by William Shobe
There’s been a change in the air in Virginia. Thanks to a regulation approved by the Virginia Air Pollution Control Board in October 2018, limits have been established on carbon-dioxide (CO2) emissions—a major contributor to global warming— from electric power plants in the Commonwealth. This new regulation takes effect in the first half of 2019, and on January 1, 2020, Virginia will become the first state in the South to join the group of states that have already moved to limit their emissions of carbon dioxide.
Following an executive order signed by Governor Terry McAuliffe in June of 2016, an advisory committee recommended that Virginia establish a cap on CO2 emissions and allow trading of emission allowances under that cap.1 The committee also recommended that this cap-and-trade program be linkable with similar programs in other states. In May of 2017, McAuliffe directed the Virginia Department of Environmental Quality (DEQ) to develop such a program.2 DEQ ultimately published a draft regulation establishing a cap-and-trade program that would link to the successful nine-state program known as the Regional Greenhouse Gas Initiative (RGGI).3
To put this program in context, the greenhouse gas (GHG) reductions promised by Virginia and the rest of RGGI will 1) exceed the reductions that would have taken place under the Obama Administration’s proposed Clean Power Plan and 2) satisfy the demands that the Paris Climate Accord would have placed on the electricity sector.
Virginia’s participation in RGGI will not only result in substantial reductions in GHG emissions but, maybe more importantly, will signal the likely expansion of commitments among other states to limit their GHG emissions. For a moderate, business-friendly state like Virginia to show its willingness to cooperate in addressing climate change signals that this issue is a key policy concern among the states and the businesses they hope to attract.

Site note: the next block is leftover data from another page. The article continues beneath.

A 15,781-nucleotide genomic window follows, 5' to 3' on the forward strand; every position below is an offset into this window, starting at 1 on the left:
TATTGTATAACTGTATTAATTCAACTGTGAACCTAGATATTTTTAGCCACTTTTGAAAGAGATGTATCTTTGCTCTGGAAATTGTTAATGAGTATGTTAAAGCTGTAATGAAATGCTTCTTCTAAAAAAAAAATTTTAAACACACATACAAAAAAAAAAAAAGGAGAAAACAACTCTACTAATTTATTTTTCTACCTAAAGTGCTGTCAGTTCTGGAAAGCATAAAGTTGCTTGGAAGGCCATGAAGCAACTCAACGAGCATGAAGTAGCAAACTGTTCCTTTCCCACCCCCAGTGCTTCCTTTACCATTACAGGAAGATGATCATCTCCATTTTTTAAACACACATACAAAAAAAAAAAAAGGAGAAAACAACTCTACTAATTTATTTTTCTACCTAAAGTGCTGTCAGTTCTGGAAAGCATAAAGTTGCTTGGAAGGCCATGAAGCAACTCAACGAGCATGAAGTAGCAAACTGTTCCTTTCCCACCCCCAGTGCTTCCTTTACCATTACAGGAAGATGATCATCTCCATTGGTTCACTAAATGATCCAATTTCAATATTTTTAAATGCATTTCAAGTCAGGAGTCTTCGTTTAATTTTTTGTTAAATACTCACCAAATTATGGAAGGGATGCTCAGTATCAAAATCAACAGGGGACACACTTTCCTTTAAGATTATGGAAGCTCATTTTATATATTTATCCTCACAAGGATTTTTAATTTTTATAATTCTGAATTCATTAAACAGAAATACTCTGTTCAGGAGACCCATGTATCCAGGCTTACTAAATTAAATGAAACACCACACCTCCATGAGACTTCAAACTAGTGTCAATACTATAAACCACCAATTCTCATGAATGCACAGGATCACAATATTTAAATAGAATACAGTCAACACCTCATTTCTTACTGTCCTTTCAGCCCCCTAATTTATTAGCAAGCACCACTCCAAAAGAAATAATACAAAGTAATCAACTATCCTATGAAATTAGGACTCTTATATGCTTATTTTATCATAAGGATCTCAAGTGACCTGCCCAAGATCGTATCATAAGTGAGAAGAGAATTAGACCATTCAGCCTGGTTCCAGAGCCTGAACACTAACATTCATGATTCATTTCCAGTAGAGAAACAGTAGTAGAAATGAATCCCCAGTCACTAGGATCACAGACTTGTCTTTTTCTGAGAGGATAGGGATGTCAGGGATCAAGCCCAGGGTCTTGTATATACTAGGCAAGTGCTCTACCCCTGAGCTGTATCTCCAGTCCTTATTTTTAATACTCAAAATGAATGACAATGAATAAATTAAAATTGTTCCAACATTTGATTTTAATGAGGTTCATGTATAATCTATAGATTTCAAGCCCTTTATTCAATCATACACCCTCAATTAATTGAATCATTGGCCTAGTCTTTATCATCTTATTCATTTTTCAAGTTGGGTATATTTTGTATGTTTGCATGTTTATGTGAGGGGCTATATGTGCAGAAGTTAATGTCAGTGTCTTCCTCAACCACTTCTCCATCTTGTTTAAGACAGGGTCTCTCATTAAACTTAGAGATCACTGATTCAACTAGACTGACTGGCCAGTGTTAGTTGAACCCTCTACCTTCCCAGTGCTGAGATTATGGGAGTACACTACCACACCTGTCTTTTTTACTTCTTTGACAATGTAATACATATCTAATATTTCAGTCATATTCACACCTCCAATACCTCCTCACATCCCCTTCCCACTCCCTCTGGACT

There is reason to believe that Virginia may be on the leading edge of increasing efforts by states to limit GHG emissions and that we may see more states joining RGGI in the future.
How the RGGI Cap-and-Trade Program Works
Cap-and-trade emission-reduction programs are market-friendly tools for alleviating problems that society has determined to be detrimental. Ultimately, the purpose of these programs is to impose a price on resources that are being overused because they lack ownership and control. Ownership is the key to efficient allocation of other commodities provided by the economy, so it shouldn’t surprise us that a commodity lacking ownership will be overused. Cap-and-trade programs use the same market forces that are used for commodities like shoes and soda, but, in this case, to limit dangerous emissions at the lowest cost.
The cap on emissions is implemented by creating emission allowances up to the level of the cap. These allowances, once in the hands of emitters, may be bought and sold like any other commodity. They may be used now or saved for later. This trade in allowances establishes a price for emissions just like trade in pork bellies results in a price for that product, through voluntary exchange. As an alternative, the regulator could accomplish the same thing by setting a tax on emissions; but cap-and-trade markets have been the more popular option ever since the ideas for these approaches were developed in the 1950s and 1960s. In fact, Virginia power plants have already operated under two earlier, and very successful, cap-and-trade programs for reducing damaging acid rain and fine particulate pollution.4
The new cap requires all covered emission sources to retire one allowance for each ton of CO2 emissions. Only enough allowances to cover the cap on emissions are made available. For existing RGGI states, allowances are sold at quarterly auctions. All bidders end up paying the same price for allowances; the closing price is the price of the first bid that isn’t filled. Then, emitters and traders can buy and sell to each other. Emitters must retire enough allowances to cover their emissions or are subject to heavy penalties. All covered emitters must have continuous emission-monitoring equipment to enforce this restriction.